In those days, Hodgson’s novel was only available in two volumes from Ballantine Books. He was immediately captivated by the first volume. It was years, though, before he got to read the second volume. Still, Wright’s sense of wonder was rekindled with the heroic tale of Naani’s rescue, the eerie menaces and features of the Night Land that were full of awe and impenetrable mysteries. He loved Hodgson’s archaic “formal and gravid” language which captured the “dark, heavy, grim and gothic majesty” of the Night Land. Continue reading

Year’s Best SF 3

I’ve read and liked most of David Hartewell’s Year’s Best SF (which is no longer published) but reviewed few of them.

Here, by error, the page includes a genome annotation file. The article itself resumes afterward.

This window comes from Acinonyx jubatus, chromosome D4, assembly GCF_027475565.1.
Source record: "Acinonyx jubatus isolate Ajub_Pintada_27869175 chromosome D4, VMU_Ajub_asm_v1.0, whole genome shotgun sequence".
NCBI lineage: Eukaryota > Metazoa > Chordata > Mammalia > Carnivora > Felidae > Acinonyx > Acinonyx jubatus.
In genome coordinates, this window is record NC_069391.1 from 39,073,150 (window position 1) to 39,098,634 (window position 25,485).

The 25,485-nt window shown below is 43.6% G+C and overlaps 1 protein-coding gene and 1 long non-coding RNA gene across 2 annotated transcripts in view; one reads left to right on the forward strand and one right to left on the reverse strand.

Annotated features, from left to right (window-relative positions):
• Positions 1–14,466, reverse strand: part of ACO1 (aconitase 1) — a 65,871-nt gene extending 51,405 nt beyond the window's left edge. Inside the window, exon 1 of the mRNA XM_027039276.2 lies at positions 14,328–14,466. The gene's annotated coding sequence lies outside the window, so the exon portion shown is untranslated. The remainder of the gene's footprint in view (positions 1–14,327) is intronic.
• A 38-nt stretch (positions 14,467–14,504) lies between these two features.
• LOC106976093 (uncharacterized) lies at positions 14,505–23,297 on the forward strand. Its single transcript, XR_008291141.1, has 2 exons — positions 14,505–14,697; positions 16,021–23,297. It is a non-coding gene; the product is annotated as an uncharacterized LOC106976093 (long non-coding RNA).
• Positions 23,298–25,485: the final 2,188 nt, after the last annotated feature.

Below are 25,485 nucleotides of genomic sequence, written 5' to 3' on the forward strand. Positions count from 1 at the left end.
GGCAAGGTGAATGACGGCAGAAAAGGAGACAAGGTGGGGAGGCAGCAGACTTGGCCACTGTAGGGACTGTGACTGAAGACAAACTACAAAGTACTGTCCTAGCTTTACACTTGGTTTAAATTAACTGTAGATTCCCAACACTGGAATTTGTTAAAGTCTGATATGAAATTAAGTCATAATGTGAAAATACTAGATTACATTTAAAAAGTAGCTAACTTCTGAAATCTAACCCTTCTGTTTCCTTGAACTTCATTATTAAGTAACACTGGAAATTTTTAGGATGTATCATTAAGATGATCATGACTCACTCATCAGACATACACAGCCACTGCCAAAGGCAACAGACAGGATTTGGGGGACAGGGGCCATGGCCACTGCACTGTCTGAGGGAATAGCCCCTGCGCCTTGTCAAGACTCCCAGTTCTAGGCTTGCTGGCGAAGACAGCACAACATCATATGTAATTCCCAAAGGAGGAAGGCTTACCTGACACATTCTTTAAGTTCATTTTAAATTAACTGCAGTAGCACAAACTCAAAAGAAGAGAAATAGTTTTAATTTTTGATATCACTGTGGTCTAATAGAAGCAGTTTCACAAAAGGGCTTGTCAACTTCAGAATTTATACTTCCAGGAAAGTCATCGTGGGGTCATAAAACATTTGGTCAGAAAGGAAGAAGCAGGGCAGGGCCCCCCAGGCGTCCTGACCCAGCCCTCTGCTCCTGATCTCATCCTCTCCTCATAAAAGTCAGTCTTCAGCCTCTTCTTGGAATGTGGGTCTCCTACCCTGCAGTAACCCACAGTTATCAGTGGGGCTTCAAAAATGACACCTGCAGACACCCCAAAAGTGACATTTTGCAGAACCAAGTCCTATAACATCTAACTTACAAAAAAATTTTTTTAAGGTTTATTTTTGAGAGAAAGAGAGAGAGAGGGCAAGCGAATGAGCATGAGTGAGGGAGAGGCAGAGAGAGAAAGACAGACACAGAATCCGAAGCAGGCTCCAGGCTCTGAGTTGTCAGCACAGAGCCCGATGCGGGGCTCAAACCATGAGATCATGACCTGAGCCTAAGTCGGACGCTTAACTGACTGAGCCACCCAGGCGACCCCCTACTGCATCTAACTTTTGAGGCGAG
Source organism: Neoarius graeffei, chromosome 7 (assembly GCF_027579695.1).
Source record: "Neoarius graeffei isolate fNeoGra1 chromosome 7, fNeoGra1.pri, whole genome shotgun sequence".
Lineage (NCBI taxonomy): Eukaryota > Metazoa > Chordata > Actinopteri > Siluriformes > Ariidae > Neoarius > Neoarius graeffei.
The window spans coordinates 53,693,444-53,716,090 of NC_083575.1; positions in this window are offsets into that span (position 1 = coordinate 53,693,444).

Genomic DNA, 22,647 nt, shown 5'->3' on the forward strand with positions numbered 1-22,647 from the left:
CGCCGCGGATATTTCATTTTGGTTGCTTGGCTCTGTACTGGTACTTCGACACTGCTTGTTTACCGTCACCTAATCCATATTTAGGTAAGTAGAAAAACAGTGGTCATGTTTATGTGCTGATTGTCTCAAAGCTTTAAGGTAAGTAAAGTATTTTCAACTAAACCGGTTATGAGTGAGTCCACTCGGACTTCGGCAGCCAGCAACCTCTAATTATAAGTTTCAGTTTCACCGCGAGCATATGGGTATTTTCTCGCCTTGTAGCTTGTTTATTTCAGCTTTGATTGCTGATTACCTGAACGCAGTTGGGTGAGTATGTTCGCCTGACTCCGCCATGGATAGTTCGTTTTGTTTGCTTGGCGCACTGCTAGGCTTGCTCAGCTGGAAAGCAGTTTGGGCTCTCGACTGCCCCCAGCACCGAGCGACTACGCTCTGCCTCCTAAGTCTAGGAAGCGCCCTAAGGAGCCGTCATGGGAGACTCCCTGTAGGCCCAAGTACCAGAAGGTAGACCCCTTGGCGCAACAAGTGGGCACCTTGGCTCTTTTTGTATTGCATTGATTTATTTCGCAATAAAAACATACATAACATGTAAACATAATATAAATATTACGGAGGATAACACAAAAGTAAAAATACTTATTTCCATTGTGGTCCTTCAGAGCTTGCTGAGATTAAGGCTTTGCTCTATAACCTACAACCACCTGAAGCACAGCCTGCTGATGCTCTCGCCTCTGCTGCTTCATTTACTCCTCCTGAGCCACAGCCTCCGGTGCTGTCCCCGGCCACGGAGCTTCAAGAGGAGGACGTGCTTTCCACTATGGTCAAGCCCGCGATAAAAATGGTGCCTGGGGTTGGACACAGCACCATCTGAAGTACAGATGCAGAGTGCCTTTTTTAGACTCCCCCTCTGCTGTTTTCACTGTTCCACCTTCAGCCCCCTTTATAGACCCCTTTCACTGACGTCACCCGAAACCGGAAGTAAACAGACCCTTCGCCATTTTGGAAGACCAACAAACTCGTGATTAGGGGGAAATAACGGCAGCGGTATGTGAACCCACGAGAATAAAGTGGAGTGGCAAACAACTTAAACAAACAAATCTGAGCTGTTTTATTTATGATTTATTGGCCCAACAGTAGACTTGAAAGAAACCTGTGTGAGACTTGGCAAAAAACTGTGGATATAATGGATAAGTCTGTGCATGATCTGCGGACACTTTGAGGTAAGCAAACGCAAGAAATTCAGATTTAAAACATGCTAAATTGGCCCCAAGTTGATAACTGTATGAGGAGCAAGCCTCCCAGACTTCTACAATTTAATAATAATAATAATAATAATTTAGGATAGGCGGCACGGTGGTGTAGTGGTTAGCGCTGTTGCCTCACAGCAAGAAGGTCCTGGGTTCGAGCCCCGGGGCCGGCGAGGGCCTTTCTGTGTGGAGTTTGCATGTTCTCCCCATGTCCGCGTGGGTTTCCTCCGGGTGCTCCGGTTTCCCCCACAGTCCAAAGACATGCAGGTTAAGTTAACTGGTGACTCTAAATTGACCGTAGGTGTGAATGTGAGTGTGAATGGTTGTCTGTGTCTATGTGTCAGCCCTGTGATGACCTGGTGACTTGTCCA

Here’s one.  A retro review from July 28, 2003 …

Review: Year’s Best SF, ed. David G. Hartwell, 1998.Year's Best SF 3

The one piece of dross comes from an unexpected source: William Gibson and his story “Thirteen Views of a Cardboard City“. It’s a minute, camera-eye examination of a cardboard structure in a Tokyo subway and obviously inspired by J.G. Ballard’s work. I detected no point to the series of descriptions, or, indeed, anything of a fantastical or science fictional nature.